Wachovia asserts that it was entitled to a directed verdict because the fee paid to it by Hidalgo was "non-refundable." We find this argument to be totally without merit. Hidalgo has chosen to forego recovery of the value of full performance by Wachovia, and instead seeks only to collect the expenses incurred by it in performing the contract. This is a proper measure of damages. Osborn v. Commanche Cattle Industries, Inc., 545 P.2d 827, 832 (Okl.Ct.App.1975); 5 Corbin, Contracts § 1031. See also United States v. Behan, 110 U.S. 338, 4 S.Ct. 81, 28 L.Ed. 168 (1833); L. Albert & Son v. Armstrong Rubber Co., 178 F.2d 182 (2d Cir. 1949). Wachovia cannot exempt itself from a suit to recover this element of damages by designating fees paid as non-refundable in an agreement which it prepared.
Wachovia urges alternatively that the directed verdict should have been granted because Hidalgo failed to perform conditions precedent under the contract, thereby justifying Wachovia's refusal to make the loan. Hidalgo asserts, on the other hand, that the conditions in question were either waived by Wachovia or their performance was excused by Wachovia's repudiation.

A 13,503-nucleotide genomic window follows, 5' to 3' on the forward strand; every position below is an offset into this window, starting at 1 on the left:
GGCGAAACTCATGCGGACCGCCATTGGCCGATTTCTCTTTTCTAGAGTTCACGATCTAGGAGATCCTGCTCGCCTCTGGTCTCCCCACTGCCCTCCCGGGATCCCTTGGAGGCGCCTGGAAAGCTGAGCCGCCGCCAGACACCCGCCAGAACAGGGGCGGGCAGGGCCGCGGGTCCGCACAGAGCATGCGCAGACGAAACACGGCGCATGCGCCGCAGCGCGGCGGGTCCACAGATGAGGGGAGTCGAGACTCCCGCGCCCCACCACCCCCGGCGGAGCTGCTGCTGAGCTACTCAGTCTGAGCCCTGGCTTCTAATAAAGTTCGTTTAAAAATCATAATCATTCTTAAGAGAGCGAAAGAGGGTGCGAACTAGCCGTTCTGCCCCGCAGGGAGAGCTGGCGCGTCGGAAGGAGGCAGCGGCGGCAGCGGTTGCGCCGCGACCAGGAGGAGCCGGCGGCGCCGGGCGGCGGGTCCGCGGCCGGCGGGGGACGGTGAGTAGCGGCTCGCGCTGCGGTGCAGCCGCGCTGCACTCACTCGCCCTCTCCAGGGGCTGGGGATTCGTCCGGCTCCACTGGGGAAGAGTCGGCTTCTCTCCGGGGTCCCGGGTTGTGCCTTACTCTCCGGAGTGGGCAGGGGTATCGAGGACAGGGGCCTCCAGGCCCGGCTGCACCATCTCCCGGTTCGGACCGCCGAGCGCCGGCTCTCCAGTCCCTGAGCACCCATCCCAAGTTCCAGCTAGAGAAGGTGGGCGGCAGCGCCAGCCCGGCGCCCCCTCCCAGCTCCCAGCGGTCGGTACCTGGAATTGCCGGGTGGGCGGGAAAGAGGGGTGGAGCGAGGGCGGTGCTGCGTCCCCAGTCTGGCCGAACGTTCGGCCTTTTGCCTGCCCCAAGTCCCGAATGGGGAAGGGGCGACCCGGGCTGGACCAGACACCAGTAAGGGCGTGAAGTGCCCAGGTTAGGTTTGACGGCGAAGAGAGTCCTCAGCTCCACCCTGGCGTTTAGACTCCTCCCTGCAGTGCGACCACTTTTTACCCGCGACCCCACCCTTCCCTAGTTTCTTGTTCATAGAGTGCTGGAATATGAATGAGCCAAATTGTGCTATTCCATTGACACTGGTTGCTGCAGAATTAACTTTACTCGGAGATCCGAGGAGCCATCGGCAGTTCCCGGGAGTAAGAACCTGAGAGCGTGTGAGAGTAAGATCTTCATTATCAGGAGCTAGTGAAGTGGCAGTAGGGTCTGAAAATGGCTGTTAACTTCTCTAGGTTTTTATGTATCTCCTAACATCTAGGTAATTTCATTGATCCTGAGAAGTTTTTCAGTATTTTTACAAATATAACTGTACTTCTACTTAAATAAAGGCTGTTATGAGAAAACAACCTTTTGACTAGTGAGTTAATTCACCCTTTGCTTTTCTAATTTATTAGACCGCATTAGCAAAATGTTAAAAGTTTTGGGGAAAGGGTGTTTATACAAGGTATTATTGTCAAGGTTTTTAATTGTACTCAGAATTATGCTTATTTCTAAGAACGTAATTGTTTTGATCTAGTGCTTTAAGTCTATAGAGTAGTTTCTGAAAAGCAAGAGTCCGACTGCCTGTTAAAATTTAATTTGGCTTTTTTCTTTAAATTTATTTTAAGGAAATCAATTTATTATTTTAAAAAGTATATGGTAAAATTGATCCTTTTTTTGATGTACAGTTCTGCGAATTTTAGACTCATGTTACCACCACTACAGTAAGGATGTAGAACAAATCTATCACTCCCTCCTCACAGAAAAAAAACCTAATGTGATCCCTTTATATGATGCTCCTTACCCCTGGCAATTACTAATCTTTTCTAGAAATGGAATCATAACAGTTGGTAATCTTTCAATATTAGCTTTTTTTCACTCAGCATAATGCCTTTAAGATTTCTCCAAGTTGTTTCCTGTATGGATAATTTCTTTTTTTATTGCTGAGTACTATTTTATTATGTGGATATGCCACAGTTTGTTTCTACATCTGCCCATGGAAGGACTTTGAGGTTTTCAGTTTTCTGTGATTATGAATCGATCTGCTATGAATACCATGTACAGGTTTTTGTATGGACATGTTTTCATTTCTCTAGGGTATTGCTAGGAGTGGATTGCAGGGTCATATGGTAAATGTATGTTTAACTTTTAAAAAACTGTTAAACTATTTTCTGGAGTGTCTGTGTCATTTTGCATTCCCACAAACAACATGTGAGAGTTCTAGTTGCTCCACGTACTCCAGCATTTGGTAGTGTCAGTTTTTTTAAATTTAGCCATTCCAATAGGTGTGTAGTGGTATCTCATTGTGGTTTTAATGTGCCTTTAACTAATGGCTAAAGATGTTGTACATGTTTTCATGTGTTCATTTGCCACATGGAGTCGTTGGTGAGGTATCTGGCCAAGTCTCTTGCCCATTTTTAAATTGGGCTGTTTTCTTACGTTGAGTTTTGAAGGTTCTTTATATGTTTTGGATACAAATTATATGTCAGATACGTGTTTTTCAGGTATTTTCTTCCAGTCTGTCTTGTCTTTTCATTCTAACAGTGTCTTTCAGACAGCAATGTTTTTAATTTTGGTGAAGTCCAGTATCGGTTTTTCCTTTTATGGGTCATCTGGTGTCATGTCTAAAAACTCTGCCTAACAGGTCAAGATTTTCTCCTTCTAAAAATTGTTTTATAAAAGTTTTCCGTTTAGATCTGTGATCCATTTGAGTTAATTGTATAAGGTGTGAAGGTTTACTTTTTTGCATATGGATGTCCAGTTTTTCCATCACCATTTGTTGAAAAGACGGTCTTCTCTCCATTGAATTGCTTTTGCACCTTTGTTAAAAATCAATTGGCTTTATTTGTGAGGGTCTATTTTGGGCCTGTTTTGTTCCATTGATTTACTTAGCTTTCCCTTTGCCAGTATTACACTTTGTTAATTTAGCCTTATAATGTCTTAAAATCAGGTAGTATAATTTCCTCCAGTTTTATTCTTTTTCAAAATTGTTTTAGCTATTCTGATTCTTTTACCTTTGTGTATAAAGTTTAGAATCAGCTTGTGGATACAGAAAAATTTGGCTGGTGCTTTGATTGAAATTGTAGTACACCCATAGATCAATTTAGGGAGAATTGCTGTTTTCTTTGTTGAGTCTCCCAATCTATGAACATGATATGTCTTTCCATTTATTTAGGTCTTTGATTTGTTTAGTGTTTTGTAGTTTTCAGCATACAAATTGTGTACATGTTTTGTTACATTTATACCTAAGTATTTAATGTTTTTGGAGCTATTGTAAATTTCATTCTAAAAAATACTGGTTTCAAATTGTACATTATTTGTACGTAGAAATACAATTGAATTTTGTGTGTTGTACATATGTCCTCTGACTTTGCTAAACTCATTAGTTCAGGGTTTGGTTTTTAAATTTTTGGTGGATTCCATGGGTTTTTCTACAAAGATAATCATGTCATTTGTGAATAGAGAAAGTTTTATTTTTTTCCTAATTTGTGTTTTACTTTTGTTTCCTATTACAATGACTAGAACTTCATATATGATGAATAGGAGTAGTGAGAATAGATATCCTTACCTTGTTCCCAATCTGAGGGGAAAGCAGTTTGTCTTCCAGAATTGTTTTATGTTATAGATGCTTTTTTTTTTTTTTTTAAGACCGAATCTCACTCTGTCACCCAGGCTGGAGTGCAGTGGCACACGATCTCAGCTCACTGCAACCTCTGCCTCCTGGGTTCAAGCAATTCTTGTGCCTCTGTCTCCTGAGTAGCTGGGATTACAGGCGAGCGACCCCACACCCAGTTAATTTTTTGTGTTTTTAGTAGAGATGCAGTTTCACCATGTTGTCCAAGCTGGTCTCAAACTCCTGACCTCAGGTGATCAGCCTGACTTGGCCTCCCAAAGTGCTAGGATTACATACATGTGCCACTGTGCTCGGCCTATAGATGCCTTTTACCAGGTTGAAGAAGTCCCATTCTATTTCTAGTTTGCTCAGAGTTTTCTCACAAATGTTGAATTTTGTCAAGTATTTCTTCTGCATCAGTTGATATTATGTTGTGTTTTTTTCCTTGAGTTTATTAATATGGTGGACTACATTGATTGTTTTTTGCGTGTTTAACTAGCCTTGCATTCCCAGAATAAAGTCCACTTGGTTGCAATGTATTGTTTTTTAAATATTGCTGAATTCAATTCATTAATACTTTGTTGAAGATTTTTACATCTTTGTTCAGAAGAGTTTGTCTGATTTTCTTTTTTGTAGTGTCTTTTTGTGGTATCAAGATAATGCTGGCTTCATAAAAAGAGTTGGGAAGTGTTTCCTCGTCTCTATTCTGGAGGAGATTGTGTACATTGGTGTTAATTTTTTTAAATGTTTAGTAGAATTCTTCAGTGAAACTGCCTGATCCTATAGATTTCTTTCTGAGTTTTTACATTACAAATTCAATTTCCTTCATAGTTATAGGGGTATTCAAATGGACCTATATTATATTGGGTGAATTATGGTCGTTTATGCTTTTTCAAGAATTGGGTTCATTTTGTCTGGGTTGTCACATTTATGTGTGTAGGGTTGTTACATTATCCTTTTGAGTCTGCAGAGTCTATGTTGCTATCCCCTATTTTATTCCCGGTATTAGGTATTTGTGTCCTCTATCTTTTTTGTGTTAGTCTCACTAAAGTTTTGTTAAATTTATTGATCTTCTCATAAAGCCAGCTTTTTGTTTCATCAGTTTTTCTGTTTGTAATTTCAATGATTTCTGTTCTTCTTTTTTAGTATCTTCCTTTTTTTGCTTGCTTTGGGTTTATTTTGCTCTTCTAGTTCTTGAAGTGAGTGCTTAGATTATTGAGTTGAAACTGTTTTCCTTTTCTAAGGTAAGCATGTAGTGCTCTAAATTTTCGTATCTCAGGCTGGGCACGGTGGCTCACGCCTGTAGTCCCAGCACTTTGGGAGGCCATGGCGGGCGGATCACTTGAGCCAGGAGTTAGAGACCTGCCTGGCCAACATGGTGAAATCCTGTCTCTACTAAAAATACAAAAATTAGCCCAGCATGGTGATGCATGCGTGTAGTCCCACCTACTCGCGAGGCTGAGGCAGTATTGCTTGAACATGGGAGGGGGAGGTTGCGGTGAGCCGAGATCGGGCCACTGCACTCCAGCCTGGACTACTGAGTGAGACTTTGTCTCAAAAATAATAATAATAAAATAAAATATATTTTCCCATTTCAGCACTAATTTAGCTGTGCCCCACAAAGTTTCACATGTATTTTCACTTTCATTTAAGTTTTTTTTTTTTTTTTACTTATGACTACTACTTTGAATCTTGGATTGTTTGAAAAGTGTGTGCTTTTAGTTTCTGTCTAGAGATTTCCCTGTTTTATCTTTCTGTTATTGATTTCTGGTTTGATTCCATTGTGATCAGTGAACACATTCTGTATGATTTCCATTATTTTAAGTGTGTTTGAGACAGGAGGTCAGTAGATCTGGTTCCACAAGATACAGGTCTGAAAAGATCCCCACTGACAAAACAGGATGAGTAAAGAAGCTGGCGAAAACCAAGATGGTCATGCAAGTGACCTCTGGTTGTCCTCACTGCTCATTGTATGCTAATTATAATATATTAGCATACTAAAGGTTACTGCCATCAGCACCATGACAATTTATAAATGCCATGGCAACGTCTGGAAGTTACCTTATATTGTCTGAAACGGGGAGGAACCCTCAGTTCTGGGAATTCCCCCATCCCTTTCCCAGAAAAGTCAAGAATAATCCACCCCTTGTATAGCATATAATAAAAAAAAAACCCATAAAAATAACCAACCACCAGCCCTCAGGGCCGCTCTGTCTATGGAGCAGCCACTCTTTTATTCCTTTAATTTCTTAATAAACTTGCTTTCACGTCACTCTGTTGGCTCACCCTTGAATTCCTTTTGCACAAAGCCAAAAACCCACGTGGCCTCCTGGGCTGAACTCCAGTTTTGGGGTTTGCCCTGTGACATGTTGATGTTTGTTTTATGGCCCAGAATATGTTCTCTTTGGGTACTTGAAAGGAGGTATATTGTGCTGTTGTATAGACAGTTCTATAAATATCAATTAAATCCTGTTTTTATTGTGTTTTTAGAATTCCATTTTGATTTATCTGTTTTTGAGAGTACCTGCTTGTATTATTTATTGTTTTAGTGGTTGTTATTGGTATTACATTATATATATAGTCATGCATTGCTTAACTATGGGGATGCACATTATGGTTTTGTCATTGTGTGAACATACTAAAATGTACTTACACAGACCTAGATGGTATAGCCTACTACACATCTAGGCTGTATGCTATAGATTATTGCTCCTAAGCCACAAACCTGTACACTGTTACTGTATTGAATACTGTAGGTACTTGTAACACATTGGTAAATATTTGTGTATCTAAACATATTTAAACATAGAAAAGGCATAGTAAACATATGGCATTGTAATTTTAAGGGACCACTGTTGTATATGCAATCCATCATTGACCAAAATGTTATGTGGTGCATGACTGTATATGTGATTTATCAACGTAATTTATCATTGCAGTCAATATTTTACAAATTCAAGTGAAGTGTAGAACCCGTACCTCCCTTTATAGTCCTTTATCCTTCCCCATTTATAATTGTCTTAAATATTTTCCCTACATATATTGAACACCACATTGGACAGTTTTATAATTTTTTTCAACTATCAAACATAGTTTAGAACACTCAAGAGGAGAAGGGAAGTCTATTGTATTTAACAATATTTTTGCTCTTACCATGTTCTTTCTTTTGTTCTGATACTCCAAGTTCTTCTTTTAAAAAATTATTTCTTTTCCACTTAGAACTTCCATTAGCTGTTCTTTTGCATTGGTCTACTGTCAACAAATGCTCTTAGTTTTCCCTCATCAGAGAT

Wachovia cites three conditions which it claims Hidalgo failed to perform. First, paragraph 10 of the loan agreement provided that prior to funding Wachovia was to be presented with a final survey and title policy. Hidalgo testified that it had those documents prepared for presentation at the closing, and that any liens on the property would have been cleared so the closing could be completed. Rec., vol. II, at 226; vol. VI, at 131-132, 165-167.
A party is excused from tendering performance of conditions precedent when the other party repudiates the contract. Bu-Vi-Bar Petroleum Corp. v. Krow, 40 F.2d 488 (10th Cir. 1930); Midwest Engineering & Construction Co. v. Electric Regulator Corp., 435 P.2d 89 (Okl.1967). The evidence in this case presented an issue as to whether Hidalgo stood ready to tender performance and was excused by Wachovia's repudiation. There can be no directed verdict where there is evidence tending to support a party's theory of recovery. Yazzie v. Sullivent, 561 F.2d 183 (10th Cir. 1977); United States v. Fenix & Scisson, Inc., 360 F.2d 260 (10th Cir. 1966). We find that the trial judge properly allowed the disputed question of excuse of performance to go to the jury under Midwest, supra.